Less than a year after debuting one of the strongest competitors to Apple’s iPad (and ahead of Apple’s iPhone 5 event, where some rumors suggest the introduction of an “iPad mini”), Amazon has strengthened its hand in the tablet sector with new Kindle Fire models that improve screen resolution and provide a choice between 7- and 8.9-inch models (including a 4G LTE version of the latter). Amazon’s grayscale touchscreen e-reader also gets revamped and rebranded as the Kindle Paperwhite, which introduces a higher resolution E Ink screen featuring capacitive touch input and a front-lit display.
Aside from the impressive array of hardware, Amazon continues to use its wide reach of cloud services and synergistic subsidiaries (such as Audible.com and IMDb) to offer a variety of compelling new services to complement the new tablets. And unlike some other recent high-profile launches (we’re looking at you, Nokia Lumia and Microsoft Surface), Amazon actually included some pricing and availability information.
(See our related article on Jeff Bezos’s comments on media ecosystem lock-in, “Did Bezos Knock Apple or Android?,” 7 September 2012.)
Fired Up and Embiggened in HD -- Both sizes of the Android-powered Kindle Fire HD dramatically improve screen resolution from the original Kindle Fire, with the 7-inch model getting a resolution of 1280 by 800 pixels (compared to 1024 by 600 for its predecessor) and the 8.9-inch version topping out at 1920 by 1200 pixels. The displays use in-plane switching (IPS) for improved colors and cut down on glare (Amazon claims a 25-percent reduction compared to the third-generation iPad) by laminating the touch sensor and LCD into a single layer of glass.
Amazon has beefed up the Wi-Fi chip in the Kindle Fire HD with automatic switching between 2.4 GHz and 5 GHz networks, dual antennas, and Multiple In/Multiple Out (MIMO) for “40 percent faster throughput compared to the latest generation iPad.” The 8.9-inch Kindle Fire HD also comes in a 4G LTE version that’s powered by AT&T’s network, but the 4G rate is significantly more affordable than that offered for the iPad. For just $49.99 per year, you’ll get 250 MB of data per month, 20 GB of Amazon Cloud storage, and a $10 credit for Android apps at the Amazon Appstore. That compares to the $14.99 monthly fee AT&T charges for 250 MB of usage for the third-generation iPad’s 4G connectivity. While Amazon doesn’t list the pricing, the 4G LTE Kindle Fire HD product page does note that 3 GB and 5 GB data plans will also be available.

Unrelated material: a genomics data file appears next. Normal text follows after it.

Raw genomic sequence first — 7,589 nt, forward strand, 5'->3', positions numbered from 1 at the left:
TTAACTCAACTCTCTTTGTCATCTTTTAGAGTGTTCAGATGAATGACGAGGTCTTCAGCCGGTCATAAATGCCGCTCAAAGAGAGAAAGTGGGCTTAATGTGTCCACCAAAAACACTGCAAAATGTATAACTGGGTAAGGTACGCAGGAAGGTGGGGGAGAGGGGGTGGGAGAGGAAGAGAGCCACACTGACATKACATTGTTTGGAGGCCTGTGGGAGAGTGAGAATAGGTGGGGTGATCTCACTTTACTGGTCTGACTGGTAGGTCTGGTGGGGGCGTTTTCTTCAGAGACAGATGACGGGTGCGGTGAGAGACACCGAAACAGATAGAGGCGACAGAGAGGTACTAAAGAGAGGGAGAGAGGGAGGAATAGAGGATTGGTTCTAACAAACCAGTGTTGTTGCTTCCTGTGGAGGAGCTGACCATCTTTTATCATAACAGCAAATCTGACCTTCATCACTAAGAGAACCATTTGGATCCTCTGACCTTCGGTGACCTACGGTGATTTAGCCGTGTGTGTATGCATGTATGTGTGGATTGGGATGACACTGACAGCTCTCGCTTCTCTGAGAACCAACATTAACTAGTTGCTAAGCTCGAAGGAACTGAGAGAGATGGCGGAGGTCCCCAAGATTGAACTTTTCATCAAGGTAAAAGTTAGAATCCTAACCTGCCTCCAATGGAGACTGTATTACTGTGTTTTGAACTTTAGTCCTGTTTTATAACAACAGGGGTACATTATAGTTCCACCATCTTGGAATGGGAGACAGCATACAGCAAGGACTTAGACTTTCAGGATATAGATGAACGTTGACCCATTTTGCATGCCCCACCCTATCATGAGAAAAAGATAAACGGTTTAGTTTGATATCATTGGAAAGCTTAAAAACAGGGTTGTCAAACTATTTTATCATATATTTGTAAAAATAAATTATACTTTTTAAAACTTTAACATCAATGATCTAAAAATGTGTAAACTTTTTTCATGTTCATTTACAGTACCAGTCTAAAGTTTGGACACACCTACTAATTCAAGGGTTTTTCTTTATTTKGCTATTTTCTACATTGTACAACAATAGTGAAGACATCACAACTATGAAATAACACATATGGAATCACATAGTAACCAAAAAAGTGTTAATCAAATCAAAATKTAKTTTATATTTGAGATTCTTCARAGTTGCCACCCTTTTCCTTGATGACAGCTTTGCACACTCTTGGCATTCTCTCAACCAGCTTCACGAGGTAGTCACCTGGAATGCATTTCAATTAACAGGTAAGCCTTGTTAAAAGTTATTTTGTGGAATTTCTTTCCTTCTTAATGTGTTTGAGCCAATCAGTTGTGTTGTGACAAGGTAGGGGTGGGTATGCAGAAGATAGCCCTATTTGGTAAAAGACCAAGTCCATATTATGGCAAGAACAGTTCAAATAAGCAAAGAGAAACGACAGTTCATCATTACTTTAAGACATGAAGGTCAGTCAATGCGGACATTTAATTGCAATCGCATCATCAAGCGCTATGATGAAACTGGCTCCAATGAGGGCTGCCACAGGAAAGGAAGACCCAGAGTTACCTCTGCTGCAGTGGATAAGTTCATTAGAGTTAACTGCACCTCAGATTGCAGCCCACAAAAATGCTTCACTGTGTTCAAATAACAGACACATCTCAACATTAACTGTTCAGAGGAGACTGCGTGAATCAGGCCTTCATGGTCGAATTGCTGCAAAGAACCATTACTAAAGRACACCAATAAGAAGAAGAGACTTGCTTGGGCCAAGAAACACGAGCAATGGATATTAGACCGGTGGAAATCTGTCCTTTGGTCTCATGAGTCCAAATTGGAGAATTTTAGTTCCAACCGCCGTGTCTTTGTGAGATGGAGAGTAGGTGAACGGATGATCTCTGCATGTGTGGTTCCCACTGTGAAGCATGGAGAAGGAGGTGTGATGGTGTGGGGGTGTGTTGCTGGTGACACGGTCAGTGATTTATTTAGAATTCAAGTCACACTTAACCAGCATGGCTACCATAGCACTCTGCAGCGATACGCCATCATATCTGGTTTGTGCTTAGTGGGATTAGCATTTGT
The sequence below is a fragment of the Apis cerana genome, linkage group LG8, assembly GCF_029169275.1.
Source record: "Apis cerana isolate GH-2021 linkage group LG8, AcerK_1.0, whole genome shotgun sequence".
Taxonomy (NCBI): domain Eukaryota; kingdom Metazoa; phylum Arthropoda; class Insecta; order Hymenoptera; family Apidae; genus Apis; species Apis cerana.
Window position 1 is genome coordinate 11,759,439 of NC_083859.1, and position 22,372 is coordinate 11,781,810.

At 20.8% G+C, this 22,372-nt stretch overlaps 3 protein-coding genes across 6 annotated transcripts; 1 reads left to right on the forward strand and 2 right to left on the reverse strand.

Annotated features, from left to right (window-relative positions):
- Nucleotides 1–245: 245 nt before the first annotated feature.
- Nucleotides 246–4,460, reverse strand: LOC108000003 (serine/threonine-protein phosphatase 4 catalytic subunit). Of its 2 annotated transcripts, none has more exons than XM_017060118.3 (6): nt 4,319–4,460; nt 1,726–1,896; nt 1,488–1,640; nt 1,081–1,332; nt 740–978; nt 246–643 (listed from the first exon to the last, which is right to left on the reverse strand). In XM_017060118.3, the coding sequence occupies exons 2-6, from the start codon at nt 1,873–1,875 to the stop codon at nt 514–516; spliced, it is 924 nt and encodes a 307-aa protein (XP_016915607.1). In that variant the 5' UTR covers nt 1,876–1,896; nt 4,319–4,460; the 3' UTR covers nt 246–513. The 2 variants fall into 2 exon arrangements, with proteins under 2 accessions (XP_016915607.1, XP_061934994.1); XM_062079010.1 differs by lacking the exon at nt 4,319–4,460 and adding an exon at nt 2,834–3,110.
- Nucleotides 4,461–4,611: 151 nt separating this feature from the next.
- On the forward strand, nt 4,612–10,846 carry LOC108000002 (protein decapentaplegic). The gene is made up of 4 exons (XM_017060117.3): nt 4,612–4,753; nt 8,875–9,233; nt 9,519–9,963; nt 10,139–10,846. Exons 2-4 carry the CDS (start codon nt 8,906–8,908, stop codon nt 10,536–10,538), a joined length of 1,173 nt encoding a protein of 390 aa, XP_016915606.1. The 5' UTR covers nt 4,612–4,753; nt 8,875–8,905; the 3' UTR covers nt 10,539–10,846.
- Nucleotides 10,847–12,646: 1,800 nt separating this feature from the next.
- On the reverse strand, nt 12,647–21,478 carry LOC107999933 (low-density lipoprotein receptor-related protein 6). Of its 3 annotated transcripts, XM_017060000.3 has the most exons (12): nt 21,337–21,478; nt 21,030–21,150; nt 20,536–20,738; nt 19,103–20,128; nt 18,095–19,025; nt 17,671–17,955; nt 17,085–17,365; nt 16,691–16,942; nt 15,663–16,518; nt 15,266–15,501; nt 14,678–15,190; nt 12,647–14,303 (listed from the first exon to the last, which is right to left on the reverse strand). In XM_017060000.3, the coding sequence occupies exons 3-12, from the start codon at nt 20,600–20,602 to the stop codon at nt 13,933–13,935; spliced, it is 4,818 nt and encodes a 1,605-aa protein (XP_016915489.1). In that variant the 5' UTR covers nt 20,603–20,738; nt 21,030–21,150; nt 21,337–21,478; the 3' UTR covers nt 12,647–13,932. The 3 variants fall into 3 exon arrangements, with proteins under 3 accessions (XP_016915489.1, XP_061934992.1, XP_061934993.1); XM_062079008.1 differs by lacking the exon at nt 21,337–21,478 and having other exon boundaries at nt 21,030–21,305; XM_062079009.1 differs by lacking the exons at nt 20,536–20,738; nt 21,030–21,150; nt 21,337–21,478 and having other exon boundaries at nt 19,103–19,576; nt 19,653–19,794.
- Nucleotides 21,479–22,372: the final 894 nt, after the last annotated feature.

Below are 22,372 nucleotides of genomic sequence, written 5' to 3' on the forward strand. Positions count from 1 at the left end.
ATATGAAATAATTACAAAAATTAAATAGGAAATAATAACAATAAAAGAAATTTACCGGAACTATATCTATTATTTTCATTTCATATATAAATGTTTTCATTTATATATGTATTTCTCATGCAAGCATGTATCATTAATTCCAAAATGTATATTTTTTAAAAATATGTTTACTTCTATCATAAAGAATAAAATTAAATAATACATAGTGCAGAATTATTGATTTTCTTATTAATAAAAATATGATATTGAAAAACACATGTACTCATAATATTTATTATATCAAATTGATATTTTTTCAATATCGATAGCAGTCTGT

In the United States, the 7-inch Kindle Fire HD starts at $199 for 16 GB of storage and $249 for 32 GB, and it’s expected to ship on 14 September 2012. The 8.9-inch Wi-Fi-only version starts at $299 for 16 GB and goes to $369 for 32 GB, while the 4G LTE version is offered at $499 for 32 GB and $599 for 64 GB. Unfortunately, we’ll have to wait until 20 November 2012 for the 8.9-inch models to ship.
Much as Apple has done in recent years when a new iOS device is introduced, Amazon will continue to sell last year’s non-HD model of the Kindle Fire, though with a twist. The 7-inch original gets a spec bump to a faster processor, more RAM, and longer battery life while staying at the same screen resolution (1024 by 600). Its price also drops to $159, which is $30 lower than the Google Nexus 7 tablet.
While there are no Kindle Fire models specifically subsidized under the “with Special Offers” moniker, all the models in the Kindle Fire lineup come with ads. Electronista reports that ads and special offers will appear in the lower left hand corner of the lock screen; those can be removed by paying an optional $15 one-time fee.
Finally, the Kindle Fire and Kindle Fire HD will also be available for sale in several European countries — the first time Amazon’s tablet has been sold outside the United States. The updated Kindle Fire will sell for €159 in France, Germany, Italy, and Spain and £129 in the UK, while the 7-inch Kindle Fire HD retails at €199 in the Euro zone and £159 in the UK. The 8.9-inch Kindle Fire HD looks to remain a U.S. exclusive for the time being.